Is it possible to have two worst camping trips?  This is a rhetorical question. It is possible.

This, Part 1, is the Hot One.  Part 2 will be the Cold One, which my loyal readers will eagerly await, no doubt.

The hot one was hot. And sticky.  And sweaty.  I was living in New Orleans doing my residency, and I was dating a talented painter from the Mississippi coast. For July 4th weekend, he proposed a double date. We and another couple would sail to Horn Island, an uninhabited island off the Mississippi coast, and camp there.  He loved that island, and he idolized a painter who had camped alone on the island and had done several series of paintings of it. His dad loaned B his catamaran. We would sail, and camp there, and watch the Fourth of July fireworks over the beaches of the Gulf Coast.

On a beautiful day, we sailed across the bay to the island, replete with camping gear and a good deal of beer.  En route, we spotted a pod of dolphins cruising with the boat. They seemed curious. B let me get on the back ladder, which was not locked down. The boat was moving at a good clip, and the ladder pulled out horizontally.  I held on to the bottom rung.  I felt like Superman, flying.  The pod swam closer.  I think they were wondering about this land-bound creature, swimming so fast. They swam next to me until we were close to the island.  I knew they wouldn’t hurt me. They were more brown than the grey I expected, and some had barnacles on them. Maybe they did think I was a superhero.  I was sorry when I had to climb back up.  In hindsight,  I was “drinking and laddering”.  If I had slipped off the ladder, how long would it have been before I was missed?  God, as they say, protects drunks, fools, and little children.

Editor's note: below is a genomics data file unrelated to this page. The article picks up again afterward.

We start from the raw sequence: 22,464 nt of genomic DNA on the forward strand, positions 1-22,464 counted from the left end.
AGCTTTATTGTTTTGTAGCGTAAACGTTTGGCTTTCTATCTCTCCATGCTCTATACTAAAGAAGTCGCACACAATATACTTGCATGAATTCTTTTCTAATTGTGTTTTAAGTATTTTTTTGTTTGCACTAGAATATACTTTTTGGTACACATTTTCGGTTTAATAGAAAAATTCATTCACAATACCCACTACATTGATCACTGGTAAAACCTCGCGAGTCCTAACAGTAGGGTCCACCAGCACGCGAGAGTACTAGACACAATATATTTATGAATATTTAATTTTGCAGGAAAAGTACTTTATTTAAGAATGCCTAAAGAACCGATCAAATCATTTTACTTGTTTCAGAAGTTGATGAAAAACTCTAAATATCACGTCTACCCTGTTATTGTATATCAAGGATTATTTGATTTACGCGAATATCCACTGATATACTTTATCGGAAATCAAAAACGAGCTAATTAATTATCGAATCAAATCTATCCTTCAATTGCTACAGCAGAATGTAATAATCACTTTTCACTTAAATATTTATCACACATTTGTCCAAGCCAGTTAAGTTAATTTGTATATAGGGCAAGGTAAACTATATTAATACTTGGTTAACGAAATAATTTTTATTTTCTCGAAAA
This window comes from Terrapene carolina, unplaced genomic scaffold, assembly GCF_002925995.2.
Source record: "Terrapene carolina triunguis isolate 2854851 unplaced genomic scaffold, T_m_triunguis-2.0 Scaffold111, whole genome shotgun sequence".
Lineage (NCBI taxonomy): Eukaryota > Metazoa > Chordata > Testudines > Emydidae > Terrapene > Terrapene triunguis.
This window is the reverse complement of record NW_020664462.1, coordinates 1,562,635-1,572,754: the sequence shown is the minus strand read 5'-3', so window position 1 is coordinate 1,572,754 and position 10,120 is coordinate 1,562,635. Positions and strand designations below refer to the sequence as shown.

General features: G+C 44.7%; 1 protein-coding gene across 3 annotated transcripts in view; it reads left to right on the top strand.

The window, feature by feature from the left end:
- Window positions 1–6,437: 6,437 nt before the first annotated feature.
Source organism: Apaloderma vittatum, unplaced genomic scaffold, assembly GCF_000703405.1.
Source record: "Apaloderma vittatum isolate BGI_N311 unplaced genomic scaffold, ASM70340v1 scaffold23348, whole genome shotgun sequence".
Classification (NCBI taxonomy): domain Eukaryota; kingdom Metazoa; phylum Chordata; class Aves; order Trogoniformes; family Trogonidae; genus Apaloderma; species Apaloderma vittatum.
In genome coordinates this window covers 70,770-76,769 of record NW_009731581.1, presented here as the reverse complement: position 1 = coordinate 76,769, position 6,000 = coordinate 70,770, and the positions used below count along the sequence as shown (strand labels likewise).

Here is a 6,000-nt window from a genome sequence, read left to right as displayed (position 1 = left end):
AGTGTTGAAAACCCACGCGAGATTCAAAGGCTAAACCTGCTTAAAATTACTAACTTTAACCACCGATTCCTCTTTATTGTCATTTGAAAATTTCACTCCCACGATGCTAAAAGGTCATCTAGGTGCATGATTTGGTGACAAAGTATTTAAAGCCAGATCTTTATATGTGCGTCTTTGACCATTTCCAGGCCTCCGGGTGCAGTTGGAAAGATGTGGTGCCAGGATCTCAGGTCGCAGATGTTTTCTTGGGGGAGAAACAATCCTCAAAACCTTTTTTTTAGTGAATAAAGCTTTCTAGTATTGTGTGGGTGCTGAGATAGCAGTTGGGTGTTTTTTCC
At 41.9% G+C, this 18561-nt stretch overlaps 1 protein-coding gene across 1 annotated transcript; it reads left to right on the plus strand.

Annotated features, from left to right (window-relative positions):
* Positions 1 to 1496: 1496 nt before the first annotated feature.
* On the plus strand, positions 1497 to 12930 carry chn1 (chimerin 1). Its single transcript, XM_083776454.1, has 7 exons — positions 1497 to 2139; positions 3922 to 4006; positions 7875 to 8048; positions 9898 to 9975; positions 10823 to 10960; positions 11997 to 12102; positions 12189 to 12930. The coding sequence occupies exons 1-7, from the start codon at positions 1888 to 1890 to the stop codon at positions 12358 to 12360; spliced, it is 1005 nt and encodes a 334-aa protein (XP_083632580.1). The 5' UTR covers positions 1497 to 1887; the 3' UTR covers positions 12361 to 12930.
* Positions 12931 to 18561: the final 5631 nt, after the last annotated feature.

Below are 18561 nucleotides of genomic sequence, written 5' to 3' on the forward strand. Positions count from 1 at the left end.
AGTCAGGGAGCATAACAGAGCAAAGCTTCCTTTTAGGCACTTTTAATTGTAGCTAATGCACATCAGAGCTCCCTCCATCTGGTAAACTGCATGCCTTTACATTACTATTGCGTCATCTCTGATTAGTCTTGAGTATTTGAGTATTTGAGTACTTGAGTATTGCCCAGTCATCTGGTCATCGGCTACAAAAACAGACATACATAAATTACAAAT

We anchored off a shallow spot on Horn Island and waded in with our camping gear. We pitched the tents, and found wood for a fire. In the height of summer, on an island in the Gulf of Mexico, the heat and humidity were oppressive. On the island, there was little wind, and it was stuffy.  I didn’t so much notice during daylight, because we were busy chatting, and walking around the dunes, and looking at the pools with crabs in them, and gathering burnable wood. Evening came, and we sat around the fire, which was inconveniently hot, and cooked hot dogs and marshmallows. The big fireworks were set off over the beaches.  We had a great view, and beer, and life was good.